What was that object? What purpose was served by its polished surface, its rounded shape? Why did Grandma keep it at the bottom of a drawer with her most intimate clothes and some letters written to her half a century earlier by her first boyfriend?
My sister and I occasionally stole the box — lined with black felt — where this object that looked like a lightbulb or the handle of delicate door resided. When our younger cousins came from a provincial town, we boasted to them of our Havana slang that rang out in the slum, of the black and white TV displayed in the living room, and especially of that golden ball of glass, around which we wove a mountain of inventions.
Without its cantankerous owner seeing us, we decided the delicate sphere owned by our mother’s mother had once belonged to a princess. We fantasized that this possession was all that remained of a past life, the only clue connecting our family to the lost lineage of its predecessors. And extremely naive kids that we were, we believed, looking at our reflections, that something like this could only have belonged to an exalted family like that of Scheherazade, or the Queen of Sheba, or even of King Tut himself.
One afternoon it slipped from our hands and shattered on the floor of the tiny room where we had grown up. The crystal had a bright layer of dust inside and that night our grandmother’s slipper left marks on our backs. When August came around and our “peasant” relatives returned, we now knew that the beautiful golden ball had been only an ornament, a simple decoration for a festive tree we had never seen. I was about to turn eight and it would be nine more years before I would approach, for the first time, a Christmas creche.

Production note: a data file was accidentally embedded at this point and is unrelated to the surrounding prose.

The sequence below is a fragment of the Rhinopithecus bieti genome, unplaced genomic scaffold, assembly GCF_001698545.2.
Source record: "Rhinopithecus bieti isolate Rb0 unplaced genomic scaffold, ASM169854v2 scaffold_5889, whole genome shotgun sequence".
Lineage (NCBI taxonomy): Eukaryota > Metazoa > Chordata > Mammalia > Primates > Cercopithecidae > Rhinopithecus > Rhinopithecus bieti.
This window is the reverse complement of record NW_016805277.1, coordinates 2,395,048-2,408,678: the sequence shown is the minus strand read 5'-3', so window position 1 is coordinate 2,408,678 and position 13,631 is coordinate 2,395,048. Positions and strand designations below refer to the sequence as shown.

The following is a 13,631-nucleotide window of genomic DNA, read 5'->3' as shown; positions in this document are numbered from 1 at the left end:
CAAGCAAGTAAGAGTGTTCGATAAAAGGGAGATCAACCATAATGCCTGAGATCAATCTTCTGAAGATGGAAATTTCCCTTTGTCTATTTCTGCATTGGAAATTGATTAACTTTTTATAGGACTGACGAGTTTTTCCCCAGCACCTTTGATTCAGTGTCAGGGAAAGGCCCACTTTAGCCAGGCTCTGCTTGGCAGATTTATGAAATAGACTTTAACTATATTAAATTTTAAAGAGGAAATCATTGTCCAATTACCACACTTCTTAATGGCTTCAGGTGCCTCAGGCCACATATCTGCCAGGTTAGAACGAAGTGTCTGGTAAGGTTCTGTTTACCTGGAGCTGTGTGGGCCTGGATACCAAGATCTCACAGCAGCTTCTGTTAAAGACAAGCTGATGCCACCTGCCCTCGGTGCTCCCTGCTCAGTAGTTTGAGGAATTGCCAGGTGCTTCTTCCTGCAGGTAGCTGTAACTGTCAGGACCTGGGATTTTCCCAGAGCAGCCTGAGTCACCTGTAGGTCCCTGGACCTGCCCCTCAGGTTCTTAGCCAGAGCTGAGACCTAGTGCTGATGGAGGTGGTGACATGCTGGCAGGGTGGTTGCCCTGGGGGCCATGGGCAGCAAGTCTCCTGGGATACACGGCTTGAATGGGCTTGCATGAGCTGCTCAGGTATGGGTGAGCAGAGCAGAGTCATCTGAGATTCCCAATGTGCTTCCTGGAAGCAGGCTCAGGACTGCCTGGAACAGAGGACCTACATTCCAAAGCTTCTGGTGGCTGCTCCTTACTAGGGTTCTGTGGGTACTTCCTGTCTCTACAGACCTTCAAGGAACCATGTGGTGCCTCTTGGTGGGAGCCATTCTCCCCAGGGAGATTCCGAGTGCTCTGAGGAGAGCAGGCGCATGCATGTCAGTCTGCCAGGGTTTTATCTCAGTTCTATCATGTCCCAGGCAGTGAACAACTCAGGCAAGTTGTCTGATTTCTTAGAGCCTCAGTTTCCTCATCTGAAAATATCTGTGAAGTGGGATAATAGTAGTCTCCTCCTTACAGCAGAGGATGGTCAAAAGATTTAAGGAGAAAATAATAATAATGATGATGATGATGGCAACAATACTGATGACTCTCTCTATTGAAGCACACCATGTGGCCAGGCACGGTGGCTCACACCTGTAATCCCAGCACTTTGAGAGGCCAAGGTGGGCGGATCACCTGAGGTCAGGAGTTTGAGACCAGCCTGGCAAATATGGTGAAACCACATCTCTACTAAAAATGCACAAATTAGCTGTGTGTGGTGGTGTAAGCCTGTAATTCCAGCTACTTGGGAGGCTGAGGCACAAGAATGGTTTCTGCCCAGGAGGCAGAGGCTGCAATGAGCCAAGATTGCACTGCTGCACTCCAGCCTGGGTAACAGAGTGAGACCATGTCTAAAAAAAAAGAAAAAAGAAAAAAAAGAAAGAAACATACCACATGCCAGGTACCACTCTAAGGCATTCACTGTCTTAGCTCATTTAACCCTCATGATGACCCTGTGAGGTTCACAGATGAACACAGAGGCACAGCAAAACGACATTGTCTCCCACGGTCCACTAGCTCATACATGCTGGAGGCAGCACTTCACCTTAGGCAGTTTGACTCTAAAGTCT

But the anticipation, the herald that something that existed beyond the blunt reality, had come to me with that painted glass that a Spanish immigrant had saved among her most cherished possessions. This same Galician, now settled on the Island, told us in secret of a child born in the hay among the lowing of goats. She narrated the story of Jesus in a whisper, because our parents, at that time, were passing through their period of greatest atheistic bigotry.
The building, the neighborhood, the school, the whole city, lived hiding scapulars, praying in whispers, covering up the images of the Virgin behind some book about Marxism or a red flag. In their bras, under their blouses — sewn in or fastened with pins — old women carried crucifixes with the image of another bearded outlaw, one who had not come down from the Sierra Maestra. To show even the slightest faith in Him was one of the fastest ways to make problems for yourself, surpassed only by the act of professing another ideology. So we learned religion and suspicion at the same time, discovering a cosmology and its denial together.
Months after the ball broke against the floor tiles, my sister and I lived through another gray December that ended with neither tiaras nor crowns. On December 24 we got itchy, because we knew that in other places green branches stood in the middle of living rooms, surrounded by lights. However, in our prudish Real Socialism, on our Sovietized Island, nothing betrayed the hidden celebrations that many held indoors. We went to bed early.
The following morning Grandma took longer than usual in the bath, and through the blinds we managed to hear a brief “Amen.” Christmas was over. All that was left was to wait for the end of the year, when, between spoonfuls of rice and beans, a piece of pork awaited the first light of January and the anniversary of the Revolution. This is what our December was reduced to, a national holiday, a man in olive green proclaiming the start of a new historical era that never fulfilled its promises of redemption.
But the restless girls who had broken that crystal orb, that quasi-magical object, would never be the same. Some of the golden dust that flew from the broken glass settled over our lives. It made us wary, not with credulity but with skepticism, suspicious of the masks of materialism rather than of the poses of religious dogma. It turned us into beings distrustful of that red card that forced one to hide a cross near your breast, to cover it with the black felt of fear.
Originally published in Letres Libre
25 December 2011